Two concerns, one of which may have burned the Blue Eagles. From the outset — and I pointed this out to other people at the game and not in hindsight — I wondered why put Thirdy Ravena on Ahanmisi? The result was two quick early fouls that robbed the team of its one true slasher with Aaron Black out; a person who can create and attack the basket. At that moment, I was suddenly reminded of that move when Norman Black had Nonoy Baclao chase UST’s Dylan Ababou across the court — the result was foul trouble for Ateneo’s defensive stopper. For one, they aren’t good perimeter defenders. Why not maybe Tolentino, Wong, or even Mike Nieto? His numbers have really dipped. Of course, it is a team game but to my thinking, I would not risk that.
Second concern is Chibueze Ikeh going out in the mid-fourth. Sure maybe he needed a breather and it is expected that Gboy Babilonia hold his own against Sarr. In my opinion, I’d still play that Ikeh-Sarr match up. Besides Chib wasn’t in foul trouble. As it is, Adamson’s three main men — Ahanmisi, Manalang, and Sarr all played the entire fourth period. I think you want your main men on the floor. It isn’t like Ateneo was leading by a mile and had that luxury of substituting.
While Adamson didn’t make much headway in Ikeh’s less than two minutes on the bench, Sarr did pick up four huge rebounds including two off the offensive board. Wasted opportunity to score for Ateneo.
I am not crazy with Jolo Mendoza or even Anton Asistio in bringing down the ball. Yes, I know they are used at the one. I think they expend too much energy just trying to break the pressure applied to them and more oft than not take shots under duress. That was why Jolo missed his first two attempts - he was under duress. His big three? That was in the flow of the game. I figure he and Matt Nieto have a keen understanding of each other having played together for so long. Why not give it a try?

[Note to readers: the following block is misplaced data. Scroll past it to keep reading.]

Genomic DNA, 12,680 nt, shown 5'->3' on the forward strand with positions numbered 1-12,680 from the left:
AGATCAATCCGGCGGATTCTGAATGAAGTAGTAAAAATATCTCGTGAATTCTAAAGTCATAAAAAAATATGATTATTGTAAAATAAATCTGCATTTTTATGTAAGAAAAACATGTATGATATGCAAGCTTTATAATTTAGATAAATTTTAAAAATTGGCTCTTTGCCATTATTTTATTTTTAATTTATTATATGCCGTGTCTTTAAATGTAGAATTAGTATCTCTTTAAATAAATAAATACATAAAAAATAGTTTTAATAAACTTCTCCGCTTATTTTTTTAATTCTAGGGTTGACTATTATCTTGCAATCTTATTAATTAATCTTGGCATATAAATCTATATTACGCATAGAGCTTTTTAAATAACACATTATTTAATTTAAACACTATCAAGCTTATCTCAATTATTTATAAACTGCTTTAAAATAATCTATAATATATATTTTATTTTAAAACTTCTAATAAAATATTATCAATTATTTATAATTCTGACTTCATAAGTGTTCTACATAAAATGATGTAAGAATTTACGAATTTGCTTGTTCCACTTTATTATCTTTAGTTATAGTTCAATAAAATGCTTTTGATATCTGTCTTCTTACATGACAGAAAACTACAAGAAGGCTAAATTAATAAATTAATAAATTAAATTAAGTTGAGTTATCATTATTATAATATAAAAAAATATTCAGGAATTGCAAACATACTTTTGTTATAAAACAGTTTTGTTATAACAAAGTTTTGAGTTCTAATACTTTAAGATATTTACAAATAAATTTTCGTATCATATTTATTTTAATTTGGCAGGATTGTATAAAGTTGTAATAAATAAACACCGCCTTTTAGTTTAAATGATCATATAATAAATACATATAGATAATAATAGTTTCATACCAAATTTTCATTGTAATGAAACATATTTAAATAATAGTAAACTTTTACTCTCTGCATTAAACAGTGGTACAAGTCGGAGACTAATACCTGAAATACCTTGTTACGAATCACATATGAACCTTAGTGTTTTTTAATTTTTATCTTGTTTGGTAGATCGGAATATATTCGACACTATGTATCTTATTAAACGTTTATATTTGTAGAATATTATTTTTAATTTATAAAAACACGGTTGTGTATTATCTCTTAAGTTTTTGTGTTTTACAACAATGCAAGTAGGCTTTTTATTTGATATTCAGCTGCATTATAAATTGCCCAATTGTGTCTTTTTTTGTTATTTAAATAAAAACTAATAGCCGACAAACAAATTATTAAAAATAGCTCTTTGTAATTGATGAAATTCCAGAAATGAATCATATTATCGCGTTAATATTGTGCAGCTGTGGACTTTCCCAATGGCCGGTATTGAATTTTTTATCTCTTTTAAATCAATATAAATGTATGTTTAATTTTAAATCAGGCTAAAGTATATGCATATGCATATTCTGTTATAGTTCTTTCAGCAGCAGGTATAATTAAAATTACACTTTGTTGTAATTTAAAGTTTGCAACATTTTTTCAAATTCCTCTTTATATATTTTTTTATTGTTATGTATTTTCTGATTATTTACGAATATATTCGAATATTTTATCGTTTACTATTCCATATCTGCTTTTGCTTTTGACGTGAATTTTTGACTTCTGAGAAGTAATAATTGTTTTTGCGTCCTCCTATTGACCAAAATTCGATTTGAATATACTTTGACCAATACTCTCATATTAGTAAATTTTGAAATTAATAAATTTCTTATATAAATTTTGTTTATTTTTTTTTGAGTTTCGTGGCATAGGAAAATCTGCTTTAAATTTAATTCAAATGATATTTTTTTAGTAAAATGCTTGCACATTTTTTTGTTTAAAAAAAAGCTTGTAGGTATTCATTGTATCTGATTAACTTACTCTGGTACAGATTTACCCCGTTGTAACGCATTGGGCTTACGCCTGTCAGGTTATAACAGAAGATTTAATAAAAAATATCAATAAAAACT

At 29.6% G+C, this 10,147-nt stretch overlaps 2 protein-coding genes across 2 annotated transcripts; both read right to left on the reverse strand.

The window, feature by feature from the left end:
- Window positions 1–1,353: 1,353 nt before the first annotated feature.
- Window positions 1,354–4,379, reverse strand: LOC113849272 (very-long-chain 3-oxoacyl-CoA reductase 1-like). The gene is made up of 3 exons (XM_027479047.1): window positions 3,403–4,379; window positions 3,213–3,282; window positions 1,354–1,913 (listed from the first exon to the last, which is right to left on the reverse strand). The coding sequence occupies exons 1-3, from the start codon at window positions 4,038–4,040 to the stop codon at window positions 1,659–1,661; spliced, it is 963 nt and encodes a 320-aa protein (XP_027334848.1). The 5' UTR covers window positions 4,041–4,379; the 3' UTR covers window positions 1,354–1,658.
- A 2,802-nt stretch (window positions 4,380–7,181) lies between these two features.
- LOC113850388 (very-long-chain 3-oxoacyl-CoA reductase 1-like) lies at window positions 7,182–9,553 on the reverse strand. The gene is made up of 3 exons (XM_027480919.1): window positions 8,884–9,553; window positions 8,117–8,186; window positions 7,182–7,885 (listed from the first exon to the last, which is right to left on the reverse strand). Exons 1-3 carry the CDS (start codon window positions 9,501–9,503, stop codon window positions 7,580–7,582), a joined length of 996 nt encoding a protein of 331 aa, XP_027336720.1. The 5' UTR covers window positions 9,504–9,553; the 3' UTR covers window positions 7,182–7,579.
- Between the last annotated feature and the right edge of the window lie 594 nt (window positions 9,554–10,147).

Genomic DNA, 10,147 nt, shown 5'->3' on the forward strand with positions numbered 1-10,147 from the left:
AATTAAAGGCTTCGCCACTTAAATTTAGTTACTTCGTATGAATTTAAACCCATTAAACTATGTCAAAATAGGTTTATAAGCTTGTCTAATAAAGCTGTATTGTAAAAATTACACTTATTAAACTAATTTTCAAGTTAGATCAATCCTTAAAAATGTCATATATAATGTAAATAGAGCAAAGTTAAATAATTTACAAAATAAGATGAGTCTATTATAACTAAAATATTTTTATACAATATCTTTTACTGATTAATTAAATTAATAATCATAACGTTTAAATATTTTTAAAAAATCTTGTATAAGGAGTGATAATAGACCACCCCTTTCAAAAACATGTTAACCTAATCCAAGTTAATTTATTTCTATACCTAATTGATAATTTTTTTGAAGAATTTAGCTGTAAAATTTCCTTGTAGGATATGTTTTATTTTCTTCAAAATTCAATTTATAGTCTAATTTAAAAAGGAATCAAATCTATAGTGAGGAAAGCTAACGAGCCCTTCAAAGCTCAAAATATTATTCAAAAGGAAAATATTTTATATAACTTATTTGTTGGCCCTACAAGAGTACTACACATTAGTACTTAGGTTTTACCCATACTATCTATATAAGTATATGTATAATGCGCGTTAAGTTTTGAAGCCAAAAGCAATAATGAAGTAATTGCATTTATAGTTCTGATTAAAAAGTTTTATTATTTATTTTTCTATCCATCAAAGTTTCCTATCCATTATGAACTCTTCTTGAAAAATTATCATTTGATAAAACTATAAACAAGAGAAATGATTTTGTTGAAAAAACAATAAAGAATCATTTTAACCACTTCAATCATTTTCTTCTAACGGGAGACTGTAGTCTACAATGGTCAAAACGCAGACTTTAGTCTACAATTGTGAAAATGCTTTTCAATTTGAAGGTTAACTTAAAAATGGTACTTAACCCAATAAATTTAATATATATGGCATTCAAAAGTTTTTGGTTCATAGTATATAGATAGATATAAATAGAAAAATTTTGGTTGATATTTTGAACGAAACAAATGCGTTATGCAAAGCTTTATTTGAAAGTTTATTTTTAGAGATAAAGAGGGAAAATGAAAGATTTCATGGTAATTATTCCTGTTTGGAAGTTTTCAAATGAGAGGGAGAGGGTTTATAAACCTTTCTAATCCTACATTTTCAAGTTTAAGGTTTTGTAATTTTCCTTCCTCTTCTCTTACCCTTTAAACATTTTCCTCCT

And why not press? Yes, I know we need a five to hold the fort in the event of a break through. But look at UE and UP, that doesn’t stop them from pressing. And they are second and fifth in points in the paint respectively while Ateneo is sixth. UE is first in fastbreak points while UP is third. The problem is they get killed because of the lack of a quality big man. Just like Ateneo although Ateneo doesn’t run and press.
Ateneo nearly followed up its big win over FEU with another “ugly” masterpiece (I mean that in a positive way and not a negative one) of a gritty game but they fell short. And this hurts.
How did Adamson pull this off?
By hanging tough. In a close game, you don’t want to give too much of a lead so you are within striking distance. Franz Pumaren is one of the masters of set plays and his mantra is to keep it close so he can coach. Can’t coach when you are being blown off the court.
When he saw Terrence Mustre drop his shoulders betraying a body language that he thought detrimental to his team, he immediately pulled him out. And he called upon his main man… Rob Manalang.
Credit goes to Manalang who was mostly stifled but was smart enough to deal with the defense. He drove at his attacker and gained confidence by scoring from close range. With the defense sagging off him, he found himself open to hit two triples in the fourth.
Papi Sarr had a solid outing. In Adamson’s two wins, Sarr posted a double double. In their lone loss to FEU, he wasn’t much of a factor. He did score 11 points in that game against the Tamaraws but he only grabbed seven rebounds.
Credit also goes to Ochea for not losing his head. He was in foul trouble all match long and played only five minutes. He grabbed one rebound and made only one of two shots. But he hit the most important one of all.
And this victory propels them into their tough sked this week, first against NU and then La Salle. The win was an acid test for these young Falcons who are no doubt flush with confidence.
This match thus far was the best game of the young Season 79 tourney.